Posts Tagged ‘Russia’

Ukraine crisis – How it’s impacting the currency market

Tuesday, September 9th, 2014

The brokering of a ceasefire between Russia and Ukraine has finally brought stability to Forex trading markets in the last week, particularly in the Eurozone.

The conflict has significantly slowed the recovery in central Europe, with Germany’s finance minister Wolfgang Schäuble recently announcing that the growth forecast for the country may not attain its predicted target of 1.8 per cent.

This is to be expected in a country only 400 miles from the conflict; fighting has affected business confidence in the powerhouse economy of Europe, and this has had a negative knock-on effect on the price of the Euro.

However, the tenuous peace deal between Russian rebels and the Ukrainian government has helped the Euro advance against the Dollar faster than all other currencies; from previous lows to a price of $1.311565.

Yen continue to decline, you should understand why

Sunday, August 31st, 2014

Japan, Europe and USA currency symbols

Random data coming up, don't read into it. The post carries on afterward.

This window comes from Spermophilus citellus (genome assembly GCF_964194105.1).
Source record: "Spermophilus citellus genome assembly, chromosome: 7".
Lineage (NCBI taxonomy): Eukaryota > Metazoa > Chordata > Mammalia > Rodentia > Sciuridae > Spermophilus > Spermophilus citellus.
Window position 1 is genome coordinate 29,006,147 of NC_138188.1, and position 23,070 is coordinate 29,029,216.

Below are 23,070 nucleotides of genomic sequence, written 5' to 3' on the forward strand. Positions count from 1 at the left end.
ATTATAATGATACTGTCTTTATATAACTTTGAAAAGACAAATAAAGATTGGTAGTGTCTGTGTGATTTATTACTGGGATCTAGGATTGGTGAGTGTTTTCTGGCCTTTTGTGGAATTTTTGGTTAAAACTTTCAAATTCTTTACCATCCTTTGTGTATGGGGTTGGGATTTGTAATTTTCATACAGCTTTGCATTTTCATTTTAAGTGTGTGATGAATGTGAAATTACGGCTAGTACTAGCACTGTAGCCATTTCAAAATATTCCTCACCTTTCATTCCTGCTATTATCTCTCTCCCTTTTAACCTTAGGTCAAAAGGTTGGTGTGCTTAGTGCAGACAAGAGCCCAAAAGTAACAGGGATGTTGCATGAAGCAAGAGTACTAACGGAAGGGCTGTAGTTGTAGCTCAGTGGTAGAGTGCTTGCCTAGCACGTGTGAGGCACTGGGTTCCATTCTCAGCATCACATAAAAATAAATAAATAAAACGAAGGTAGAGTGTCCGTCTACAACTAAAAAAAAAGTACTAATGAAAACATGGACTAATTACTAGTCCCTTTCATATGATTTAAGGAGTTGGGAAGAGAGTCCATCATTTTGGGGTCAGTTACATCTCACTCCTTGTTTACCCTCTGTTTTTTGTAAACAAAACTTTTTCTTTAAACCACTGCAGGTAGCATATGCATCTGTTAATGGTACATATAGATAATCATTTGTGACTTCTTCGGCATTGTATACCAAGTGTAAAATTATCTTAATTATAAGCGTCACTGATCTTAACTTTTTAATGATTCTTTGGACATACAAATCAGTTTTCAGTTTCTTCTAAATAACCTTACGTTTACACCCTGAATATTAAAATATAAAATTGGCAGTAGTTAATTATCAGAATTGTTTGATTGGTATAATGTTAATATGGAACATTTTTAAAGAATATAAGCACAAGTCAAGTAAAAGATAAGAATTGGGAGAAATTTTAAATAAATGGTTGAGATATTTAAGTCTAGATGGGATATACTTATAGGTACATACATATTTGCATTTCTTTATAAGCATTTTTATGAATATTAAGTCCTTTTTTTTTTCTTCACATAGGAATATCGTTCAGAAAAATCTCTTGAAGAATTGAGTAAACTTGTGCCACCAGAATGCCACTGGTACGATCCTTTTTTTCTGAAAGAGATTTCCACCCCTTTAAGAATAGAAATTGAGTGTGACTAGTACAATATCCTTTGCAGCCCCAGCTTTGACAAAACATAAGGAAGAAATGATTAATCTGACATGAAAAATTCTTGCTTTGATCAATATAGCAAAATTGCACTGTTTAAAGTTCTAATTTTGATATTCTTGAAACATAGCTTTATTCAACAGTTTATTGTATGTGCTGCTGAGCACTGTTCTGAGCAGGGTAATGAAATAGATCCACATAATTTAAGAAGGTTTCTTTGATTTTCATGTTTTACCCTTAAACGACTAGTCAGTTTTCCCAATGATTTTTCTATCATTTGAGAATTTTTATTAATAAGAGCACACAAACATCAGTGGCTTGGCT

A good portion of the latest forex trading news has focused on the continued decline of the yen in comparison to its other major counterparts.

This benchmark currency took a battering when it emerged that investment policies in relation to the Government Pension Investment Fund (GPIF) will focus on more risky assets.

In turn, this has led some online Forex trading analysts to conclude that China feels as if the yen will continue its descent. Of course, a risk-averse strategy that reflected a bullish yen market would hardly employ such modifications.

How does the Crimea situation impact on currencies?

Tuesday, March 18th, 2014

Russiand and Ukrainian flag from CrimeaAll eyes are on the continuing developments in the Balkan region of the world.

As was expected, the so-called referendum in Crimea is said to have reported that ninety-seven per cent of ethnic Russians wish to secede from Ukraine and join the Russian Federation.

This has caused a massive ripple effect in the currency markets as of late. With both the European Union and the United States threatening very real sanctions, currency traders are already closely watching the value of the ruble in relation to its other major currency counterparts.